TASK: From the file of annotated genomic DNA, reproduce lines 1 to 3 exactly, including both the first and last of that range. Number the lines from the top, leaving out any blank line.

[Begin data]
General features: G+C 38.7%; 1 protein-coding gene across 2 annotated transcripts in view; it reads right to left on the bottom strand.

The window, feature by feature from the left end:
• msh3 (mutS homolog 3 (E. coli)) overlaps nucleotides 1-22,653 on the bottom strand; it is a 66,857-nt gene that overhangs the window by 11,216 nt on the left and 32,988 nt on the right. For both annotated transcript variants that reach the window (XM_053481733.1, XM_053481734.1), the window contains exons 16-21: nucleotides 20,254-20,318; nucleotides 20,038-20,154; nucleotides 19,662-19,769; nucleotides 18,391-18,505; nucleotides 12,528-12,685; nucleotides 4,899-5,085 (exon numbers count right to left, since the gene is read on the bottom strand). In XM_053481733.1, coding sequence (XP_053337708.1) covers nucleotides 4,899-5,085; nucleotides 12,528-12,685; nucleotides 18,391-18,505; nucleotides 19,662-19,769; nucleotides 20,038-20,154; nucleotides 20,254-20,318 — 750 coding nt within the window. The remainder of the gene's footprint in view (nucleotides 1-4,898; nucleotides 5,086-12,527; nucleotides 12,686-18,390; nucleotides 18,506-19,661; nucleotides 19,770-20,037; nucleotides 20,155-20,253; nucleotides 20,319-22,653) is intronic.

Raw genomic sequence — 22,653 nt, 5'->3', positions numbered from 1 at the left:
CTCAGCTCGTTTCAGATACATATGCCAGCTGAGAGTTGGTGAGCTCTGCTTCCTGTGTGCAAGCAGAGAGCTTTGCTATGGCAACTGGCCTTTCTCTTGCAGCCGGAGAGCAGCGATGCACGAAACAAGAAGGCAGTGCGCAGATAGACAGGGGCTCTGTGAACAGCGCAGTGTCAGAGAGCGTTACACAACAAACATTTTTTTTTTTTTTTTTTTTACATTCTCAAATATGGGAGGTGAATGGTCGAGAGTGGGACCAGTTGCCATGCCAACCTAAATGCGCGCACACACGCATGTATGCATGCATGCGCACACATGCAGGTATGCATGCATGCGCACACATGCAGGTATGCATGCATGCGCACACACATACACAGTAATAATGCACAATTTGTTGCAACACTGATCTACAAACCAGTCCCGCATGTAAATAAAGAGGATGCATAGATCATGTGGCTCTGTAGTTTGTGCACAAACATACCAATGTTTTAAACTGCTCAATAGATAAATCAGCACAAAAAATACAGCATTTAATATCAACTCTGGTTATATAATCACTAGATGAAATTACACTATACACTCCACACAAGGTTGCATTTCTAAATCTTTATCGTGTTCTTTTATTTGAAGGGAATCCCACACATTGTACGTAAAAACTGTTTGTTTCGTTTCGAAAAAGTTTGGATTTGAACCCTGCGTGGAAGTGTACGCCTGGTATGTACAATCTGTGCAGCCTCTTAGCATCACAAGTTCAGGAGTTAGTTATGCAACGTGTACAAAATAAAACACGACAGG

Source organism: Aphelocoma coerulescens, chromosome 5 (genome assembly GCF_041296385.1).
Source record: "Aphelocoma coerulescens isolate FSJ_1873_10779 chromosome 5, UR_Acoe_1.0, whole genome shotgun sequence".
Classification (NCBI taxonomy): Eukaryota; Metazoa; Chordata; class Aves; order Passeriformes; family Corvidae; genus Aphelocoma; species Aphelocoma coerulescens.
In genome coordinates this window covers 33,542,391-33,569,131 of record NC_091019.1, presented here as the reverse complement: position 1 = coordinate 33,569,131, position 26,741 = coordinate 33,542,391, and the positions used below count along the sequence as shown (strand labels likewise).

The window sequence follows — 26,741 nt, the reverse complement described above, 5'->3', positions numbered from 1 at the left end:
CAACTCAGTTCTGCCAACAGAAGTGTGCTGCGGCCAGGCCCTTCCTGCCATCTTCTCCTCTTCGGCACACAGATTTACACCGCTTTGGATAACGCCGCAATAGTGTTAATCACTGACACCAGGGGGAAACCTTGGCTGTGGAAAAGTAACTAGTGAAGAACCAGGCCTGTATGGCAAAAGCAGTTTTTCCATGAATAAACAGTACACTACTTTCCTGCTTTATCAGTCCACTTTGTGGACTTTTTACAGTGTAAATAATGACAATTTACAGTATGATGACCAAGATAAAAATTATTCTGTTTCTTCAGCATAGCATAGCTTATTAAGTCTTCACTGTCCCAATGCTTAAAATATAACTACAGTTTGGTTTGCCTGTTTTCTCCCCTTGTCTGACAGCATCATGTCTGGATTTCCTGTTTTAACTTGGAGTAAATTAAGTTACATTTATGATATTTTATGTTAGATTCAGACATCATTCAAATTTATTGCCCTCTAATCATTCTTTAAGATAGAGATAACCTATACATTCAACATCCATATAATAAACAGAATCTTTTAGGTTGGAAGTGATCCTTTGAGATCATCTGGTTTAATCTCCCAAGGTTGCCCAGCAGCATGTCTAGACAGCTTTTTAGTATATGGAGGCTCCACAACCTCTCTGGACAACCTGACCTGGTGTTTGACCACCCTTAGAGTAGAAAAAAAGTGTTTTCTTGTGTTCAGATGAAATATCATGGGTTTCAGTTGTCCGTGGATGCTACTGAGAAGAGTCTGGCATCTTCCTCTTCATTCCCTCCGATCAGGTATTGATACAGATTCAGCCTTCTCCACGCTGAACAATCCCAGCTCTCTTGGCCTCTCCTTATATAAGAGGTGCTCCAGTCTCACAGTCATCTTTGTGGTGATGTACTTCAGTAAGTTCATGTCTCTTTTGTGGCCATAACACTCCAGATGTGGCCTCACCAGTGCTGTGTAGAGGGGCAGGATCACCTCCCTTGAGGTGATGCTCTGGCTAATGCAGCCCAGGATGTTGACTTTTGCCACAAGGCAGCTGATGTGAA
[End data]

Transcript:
General features: G+C 38.7%; 1 protein-coding gene across 2 annotated transcripts in view; it reads right to left on the bottom strand.

The window, feature by feature from the left end:
• msh3 (mutS homolog 3 (E. coli)) overlaps nucleotides 1-22,653 on the bottom strand; it is a 66,857-nt gene that overhangs the window by 11,216 nt on the left and 32,988 nt on the right. For both annotated transcript variants that reach the window (XM_053481733.1, XM_053481734.1), the window contains exons 16-21: nucleotides 20,254-20,318; nucleotides 20,038-20,154; nucleotides 19,662-19,769; nucleotides 18,391-18,505; nucleotides 12,528-12,685; nucleotides 4,899-5,085 (exon numbers count right to left, since the gene is read on the bottom strand). In XM_053481733.1, coding sequence (XP_053337708.1) covers nucleotides 4,899-5,085; nucleotides 12,528-12,685; nucleotides 18,391-18,505; nucleotides 19,662-19,769; nucleotides 20,038-20,154; nucleotides 20,254-20,318 — 750 coding nt within the window. The remainder of the gene's footprint in view (nucleotides 1-4,898; nucleotides 5,086-12,527; nucleotides 12,686-18,390; nucleotides 18,506-19,661; nucleotides 19,770-20,037; nucleotides 20,155-20,253; nucleotides 20,319-22,653) is intronic.